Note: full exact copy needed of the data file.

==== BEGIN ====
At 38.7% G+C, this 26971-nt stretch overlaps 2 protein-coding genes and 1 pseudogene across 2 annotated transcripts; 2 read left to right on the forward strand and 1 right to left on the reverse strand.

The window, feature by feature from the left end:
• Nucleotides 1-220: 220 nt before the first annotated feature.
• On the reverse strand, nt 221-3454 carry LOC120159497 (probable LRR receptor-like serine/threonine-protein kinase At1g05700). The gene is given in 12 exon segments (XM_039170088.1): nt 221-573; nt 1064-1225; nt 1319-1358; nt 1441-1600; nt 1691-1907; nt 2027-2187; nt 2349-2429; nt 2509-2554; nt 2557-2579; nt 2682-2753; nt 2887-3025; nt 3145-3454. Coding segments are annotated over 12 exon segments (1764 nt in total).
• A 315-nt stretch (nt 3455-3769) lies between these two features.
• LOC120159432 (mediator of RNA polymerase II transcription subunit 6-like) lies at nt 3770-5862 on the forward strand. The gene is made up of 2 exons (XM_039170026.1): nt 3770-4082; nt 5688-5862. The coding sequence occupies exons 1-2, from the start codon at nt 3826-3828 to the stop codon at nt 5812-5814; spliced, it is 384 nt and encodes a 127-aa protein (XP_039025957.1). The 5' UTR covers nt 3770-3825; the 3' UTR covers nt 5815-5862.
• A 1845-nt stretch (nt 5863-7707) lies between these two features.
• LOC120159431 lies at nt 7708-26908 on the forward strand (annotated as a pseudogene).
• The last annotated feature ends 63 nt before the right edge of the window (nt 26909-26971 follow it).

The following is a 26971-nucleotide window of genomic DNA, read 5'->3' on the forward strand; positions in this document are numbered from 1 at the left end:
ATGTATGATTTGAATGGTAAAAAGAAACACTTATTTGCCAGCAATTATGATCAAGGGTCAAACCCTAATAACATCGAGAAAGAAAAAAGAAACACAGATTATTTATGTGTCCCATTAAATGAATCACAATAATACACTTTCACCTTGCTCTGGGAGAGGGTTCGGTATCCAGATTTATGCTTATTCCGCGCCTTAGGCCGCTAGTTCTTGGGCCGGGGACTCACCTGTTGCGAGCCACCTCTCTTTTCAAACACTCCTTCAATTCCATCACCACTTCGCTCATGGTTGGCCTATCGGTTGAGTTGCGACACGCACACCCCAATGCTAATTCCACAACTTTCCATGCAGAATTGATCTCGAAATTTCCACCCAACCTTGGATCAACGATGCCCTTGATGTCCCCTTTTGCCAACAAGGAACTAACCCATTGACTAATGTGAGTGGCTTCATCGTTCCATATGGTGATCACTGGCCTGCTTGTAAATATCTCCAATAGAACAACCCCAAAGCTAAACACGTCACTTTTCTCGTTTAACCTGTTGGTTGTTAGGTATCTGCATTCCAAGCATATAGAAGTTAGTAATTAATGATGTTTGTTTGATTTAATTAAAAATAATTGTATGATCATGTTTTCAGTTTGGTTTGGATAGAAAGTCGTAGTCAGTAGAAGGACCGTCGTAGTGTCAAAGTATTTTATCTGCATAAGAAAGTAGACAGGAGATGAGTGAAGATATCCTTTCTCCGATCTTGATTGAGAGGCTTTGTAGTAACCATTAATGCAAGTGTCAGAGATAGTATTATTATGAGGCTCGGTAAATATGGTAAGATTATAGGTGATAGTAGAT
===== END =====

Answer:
At 38.7% G+C, this 26971-nt stretch overlaps 2 protein-coding genes and 1 pseudogene across 2 annotated transcripts; 2 read left to right on the forward strand and 1 right to left on the reverse strand.

The window, feature by feature from the left end:
• Nucleotides 1-220: 220 nt before the first annotated feature.
• On the reverse strand, nt 221-3454 carry LOC120159497 (probable LRR receptor-like serine/threonine-protein kinase At1g05700). The gene is given in 12 exon segments (XM_039170088.1): nt 221-573; nt 1064-1225; nt 1319-1358; nt 1441-1600; nt 1691-1907; nt 2027-2187; nt 2349-2429; nt 2509-2554; nt 2557-2579; nt 2682-2753; nt 2887-3025; nt 3145-3454. Coding segments are annotated over 12 exon segments (1764 nt in total).
• A 315-nt stretch (nt 3455-3769) lies between these two features.
• LOC120159432 (mediator of RNA polymerase II transcription subunit 6-like) lies at nt 3770-5862 on the forward strand. The gene is made up of 2 exons (XM_039170026.1): nt 3770-4082; nt 5688-5862. The coding sequence occupies exons 1-2, from the start codon at nt 3826-3828 to the stop codon at nt 5812-5814; spliced, it is 384 nt and encodes a 127-aa protein (XP_039025957.1). The 5' UTR covers nt 3770-3825; the 3' UTR covers nt 5815-5862.
• A 1845-nt stretch (nt 5863-7707) lies between these two features.
• LOC120159431 lies at nt 7708-26908 on the forward strand (annotated as a pseudogene).
• The last annotated feature ends 63 nt before the right edge of the window (nt 26909-26971 follow it).

The following is a 26971-nucleotide window of genomic DNA, read 5'->3' on the forward strand; positions in this document are numbered from 1 at the left end:
ATGTATGATTTGAATGGTAAAAAGAAACACTTATTTGCCAGCAATTATGATCAAGGGTCAAACCCTAATAACATCGAGAAAGAAAAAAGAAACACAGATTATTTATGTGTCCCATTAAATGAATCACAATAATACACTTTCACCTTGCTCTGGGAGAGGGTTCGGTATCCAGATTTATGCTTATTCCGCGCCTTAGGCCGCTAGTTCTTGGGCCGGGGACTCACCTGTTGCGAGCCACCTCTCTTTTCAAACACTCCTTCAATTCCATCACCACTTCGCTCATGGTTGGCCTATCGGTTGAGTTGCGACACGCACACCCCAATGCTAATTCCACAACTTTCCATGCAGAATTGATCTCGAAATTTCCACCCAACCTTGGATCAACGATGCCCTTGATGTCCCCTTTTGCCAACAAGGAACTAACCCATTGACTAATGTGAGTGGCTTCATCGTTCCATATGGTGATCACTGGCCTGCTTGTAAATATCTCCAATAGAACAACCCCAAAGCTAAACACGTCACTTTTCTCGTTTAACCTGTTGGTTGTTAGGTATCTGCATTCCAAGCATATAGAAGTTAGTAATTAATGATGTTTGTTTGATTTAATTAAAAATAATTGTATGATCATGTTTTCAGTTTGGTTTGGATAGAAAGTCGTAGTCAGTAGAAGGACCGTCGTAGTGTCAAAGTATTTTATCTGCATAAGAAAGTAGACAGGAGATGAGTGAAGATATCCTTTCTCCGATCTTGATTGAGAGGCTTTGTAGTAACCATTAATGCAAGTGTCAGAGATAGTATTATTATGAGGCTCGGTAAATATGGTAAGATTATAGGTGATAGTAGAT